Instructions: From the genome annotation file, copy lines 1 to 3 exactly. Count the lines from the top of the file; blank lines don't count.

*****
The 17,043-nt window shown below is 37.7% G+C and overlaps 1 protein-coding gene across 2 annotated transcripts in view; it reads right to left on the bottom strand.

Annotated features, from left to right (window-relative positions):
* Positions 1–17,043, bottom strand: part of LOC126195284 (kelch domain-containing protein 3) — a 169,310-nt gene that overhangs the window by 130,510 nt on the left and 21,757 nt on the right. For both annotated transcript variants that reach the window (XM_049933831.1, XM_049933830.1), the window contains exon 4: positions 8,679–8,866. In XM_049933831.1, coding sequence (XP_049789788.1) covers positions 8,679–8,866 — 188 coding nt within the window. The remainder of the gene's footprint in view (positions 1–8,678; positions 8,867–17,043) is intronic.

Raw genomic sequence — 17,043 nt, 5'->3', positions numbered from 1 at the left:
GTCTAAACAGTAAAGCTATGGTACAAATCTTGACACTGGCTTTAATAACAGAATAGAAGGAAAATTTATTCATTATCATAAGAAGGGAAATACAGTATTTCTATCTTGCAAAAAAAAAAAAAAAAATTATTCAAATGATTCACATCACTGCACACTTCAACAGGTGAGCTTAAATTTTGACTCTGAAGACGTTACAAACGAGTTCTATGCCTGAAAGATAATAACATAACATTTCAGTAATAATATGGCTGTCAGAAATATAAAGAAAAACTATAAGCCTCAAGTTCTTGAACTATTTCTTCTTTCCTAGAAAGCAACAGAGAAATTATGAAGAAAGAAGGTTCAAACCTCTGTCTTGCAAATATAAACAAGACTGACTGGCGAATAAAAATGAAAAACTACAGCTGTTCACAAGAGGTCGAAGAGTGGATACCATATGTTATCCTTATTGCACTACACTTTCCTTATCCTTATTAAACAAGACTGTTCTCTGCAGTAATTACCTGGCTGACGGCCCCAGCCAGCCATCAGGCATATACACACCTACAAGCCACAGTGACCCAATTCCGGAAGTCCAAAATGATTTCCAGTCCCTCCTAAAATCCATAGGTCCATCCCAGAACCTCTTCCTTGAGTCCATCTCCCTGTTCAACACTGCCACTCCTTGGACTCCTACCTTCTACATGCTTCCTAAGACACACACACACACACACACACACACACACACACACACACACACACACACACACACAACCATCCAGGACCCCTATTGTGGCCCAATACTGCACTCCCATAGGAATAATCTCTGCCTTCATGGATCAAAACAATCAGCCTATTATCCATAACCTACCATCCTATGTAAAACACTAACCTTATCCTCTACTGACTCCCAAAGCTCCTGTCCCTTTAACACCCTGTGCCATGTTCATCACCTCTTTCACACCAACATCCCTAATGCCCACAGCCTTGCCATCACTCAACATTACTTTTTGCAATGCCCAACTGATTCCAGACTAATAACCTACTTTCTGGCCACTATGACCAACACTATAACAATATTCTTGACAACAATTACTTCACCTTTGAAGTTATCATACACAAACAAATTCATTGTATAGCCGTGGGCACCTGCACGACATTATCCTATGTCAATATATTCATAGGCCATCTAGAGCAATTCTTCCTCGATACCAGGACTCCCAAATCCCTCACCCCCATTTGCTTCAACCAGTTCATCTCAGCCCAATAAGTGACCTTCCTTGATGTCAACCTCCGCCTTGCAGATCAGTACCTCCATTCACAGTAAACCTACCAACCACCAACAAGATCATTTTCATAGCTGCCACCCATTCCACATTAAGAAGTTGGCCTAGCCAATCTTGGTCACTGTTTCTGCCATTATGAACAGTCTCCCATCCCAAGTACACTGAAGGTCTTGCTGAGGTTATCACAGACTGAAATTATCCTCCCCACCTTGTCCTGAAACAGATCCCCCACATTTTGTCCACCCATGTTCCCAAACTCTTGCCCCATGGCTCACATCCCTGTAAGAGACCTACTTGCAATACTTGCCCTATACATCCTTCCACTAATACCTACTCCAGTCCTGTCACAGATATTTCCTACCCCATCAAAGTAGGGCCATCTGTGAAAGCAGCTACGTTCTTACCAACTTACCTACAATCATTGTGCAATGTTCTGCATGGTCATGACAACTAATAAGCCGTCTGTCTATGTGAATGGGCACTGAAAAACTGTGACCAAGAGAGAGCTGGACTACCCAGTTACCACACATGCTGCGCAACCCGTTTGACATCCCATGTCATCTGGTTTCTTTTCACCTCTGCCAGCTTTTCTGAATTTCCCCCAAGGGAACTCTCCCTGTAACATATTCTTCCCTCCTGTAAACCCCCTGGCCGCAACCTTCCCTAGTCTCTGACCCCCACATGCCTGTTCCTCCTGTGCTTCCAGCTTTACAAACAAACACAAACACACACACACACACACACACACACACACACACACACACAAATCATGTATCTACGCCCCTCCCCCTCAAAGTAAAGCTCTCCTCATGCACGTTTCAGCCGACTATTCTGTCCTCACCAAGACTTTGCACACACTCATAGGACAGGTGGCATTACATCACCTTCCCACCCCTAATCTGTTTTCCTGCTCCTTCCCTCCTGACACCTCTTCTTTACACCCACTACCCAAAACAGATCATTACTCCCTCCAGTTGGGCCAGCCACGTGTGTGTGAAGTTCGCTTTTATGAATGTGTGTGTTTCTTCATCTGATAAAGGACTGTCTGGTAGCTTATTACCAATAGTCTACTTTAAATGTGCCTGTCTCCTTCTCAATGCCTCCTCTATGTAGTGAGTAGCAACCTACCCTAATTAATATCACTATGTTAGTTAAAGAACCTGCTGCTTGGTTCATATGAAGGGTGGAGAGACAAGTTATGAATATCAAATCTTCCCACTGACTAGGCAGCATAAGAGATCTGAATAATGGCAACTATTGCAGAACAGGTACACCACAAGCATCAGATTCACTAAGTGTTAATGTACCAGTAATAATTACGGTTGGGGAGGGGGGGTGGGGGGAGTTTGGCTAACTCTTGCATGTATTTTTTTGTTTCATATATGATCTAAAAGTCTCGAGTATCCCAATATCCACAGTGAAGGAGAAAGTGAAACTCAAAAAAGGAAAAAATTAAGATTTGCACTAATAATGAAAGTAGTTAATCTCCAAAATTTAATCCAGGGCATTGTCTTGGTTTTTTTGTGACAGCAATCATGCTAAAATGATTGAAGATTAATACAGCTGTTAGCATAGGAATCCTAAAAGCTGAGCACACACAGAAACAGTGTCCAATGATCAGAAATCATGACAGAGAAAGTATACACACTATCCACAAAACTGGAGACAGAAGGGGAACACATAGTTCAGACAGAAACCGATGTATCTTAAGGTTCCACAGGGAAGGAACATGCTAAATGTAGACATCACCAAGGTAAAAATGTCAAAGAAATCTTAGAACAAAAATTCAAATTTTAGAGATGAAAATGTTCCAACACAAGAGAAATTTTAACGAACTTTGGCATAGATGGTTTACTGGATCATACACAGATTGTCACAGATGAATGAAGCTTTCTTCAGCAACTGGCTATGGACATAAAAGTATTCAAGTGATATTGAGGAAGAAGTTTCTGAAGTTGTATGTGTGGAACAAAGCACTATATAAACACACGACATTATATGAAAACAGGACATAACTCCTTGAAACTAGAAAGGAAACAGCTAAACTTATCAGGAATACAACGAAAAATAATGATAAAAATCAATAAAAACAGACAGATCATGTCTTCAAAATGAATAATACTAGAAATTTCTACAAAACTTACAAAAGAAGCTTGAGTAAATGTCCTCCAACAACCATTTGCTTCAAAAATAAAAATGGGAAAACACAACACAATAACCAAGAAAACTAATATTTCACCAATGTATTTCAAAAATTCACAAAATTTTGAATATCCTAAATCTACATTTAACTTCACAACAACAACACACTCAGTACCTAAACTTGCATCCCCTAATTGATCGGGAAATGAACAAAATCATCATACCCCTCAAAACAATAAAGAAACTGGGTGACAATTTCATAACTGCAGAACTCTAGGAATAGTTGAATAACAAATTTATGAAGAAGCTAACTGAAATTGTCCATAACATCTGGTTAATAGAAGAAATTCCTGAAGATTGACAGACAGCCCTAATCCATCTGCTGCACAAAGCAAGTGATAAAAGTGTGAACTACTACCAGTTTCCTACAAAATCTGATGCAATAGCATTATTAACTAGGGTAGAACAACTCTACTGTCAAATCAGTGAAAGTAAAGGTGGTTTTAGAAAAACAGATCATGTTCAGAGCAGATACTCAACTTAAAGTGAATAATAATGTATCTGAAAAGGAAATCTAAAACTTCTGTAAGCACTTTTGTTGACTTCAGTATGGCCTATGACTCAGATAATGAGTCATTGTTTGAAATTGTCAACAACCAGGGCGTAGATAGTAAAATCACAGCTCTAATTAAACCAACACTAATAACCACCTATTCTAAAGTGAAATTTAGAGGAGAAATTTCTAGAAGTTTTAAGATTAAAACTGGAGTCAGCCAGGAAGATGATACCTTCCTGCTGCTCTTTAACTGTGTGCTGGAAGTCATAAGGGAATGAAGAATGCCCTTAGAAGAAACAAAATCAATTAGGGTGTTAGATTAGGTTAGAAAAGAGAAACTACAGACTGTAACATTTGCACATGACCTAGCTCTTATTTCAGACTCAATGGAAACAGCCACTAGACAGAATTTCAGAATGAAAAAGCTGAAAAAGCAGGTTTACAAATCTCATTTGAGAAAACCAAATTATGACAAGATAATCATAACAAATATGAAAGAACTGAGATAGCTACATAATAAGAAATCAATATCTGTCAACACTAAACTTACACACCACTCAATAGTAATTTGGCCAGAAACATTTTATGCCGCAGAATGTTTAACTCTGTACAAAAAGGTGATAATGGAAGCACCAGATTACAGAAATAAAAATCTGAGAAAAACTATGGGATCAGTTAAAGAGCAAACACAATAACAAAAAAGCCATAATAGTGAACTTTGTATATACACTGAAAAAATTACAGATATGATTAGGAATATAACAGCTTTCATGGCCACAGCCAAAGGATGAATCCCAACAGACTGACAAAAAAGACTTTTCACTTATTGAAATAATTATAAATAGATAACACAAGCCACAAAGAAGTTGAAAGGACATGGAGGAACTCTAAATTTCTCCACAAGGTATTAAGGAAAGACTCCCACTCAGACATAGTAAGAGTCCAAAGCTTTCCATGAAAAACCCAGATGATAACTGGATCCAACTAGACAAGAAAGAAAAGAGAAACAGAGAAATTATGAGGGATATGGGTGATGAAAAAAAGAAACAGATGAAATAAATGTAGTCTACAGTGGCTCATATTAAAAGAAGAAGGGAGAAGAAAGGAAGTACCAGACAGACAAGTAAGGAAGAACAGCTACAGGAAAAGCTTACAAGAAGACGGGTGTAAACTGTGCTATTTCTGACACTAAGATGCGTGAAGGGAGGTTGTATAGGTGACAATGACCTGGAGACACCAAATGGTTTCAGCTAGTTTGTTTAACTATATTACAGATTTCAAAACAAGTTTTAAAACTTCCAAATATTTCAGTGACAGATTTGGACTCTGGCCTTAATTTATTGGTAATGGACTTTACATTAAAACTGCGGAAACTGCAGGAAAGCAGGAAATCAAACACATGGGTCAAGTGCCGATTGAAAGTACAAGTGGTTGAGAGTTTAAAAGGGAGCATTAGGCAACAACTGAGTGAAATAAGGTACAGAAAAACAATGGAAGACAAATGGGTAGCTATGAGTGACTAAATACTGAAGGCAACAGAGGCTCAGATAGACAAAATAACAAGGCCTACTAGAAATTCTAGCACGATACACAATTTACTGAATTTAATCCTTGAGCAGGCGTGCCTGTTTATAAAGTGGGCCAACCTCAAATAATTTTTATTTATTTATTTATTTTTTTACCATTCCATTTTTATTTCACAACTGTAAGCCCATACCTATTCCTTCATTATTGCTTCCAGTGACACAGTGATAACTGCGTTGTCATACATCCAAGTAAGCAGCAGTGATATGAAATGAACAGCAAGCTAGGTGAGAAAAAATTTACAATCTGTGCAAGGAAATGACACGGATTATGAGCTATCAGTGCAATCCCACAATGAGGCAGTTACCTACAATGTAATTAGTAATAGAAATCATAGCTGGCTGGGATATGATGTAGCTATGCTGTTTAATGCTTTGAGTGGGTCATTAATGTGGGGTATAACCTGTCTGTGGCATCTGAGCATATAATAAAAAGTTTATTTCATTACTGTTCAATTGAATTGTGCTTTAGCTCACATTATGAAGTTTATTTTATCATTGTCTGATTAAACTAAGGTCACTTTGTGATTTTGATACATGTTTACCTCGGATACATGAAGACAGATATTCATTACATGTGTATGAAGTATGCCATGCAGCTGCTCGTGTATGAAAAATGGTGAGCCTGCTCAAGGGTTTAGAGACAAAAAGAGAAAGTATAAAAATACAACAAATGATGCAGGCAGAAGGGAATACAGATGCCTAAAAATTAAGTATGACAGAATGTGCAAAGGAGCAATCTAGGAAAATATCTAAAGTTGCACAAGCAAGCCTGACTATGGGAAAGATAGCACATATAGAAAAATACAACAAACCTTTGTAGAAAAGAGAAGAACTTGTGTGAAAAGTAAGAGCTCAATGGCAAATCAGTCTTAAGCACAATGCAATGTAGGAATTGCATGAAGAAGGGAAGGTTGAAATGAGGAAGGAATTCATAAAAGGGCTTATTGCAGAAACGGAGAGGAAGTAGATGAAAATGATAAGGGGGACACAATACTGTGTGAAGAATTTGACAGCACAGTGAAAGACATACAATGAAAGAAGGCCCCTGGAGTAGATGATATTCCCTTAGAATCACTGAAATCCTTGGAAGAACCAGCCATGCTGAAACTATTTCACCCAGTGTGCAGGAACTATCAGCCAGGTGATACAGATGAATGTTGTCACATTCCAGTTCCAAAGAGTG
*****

The 17,043-nt window shown below is 37.7% G+C and overlaps 1 protein-coding gene across 2 annotated transcripts in view; it reads right to left on the bottom strand.

Annotated features, from left to right (window-relative positions):
* Positions 1–17,043, bottom strand: part of LOC126195284 (kelch domain-containing protein 3) — a 169,310-nt gene that overhangs the window by 130,510 nt on the left and 21,757 nt on the right. For both annotated transcript variants that reach the window (XM_049933831.1, XM_049933830.1), the window contains exon 4: positions 8,679–8,866. In XM_049933831.1, coding sequence (XP_049789788.1) covers positions 8,679–8,866 — 188 coding nt within the window. The remainder of the gene's footprint in view (positions 1–8,678; positions 8,867–17,043) is intronic.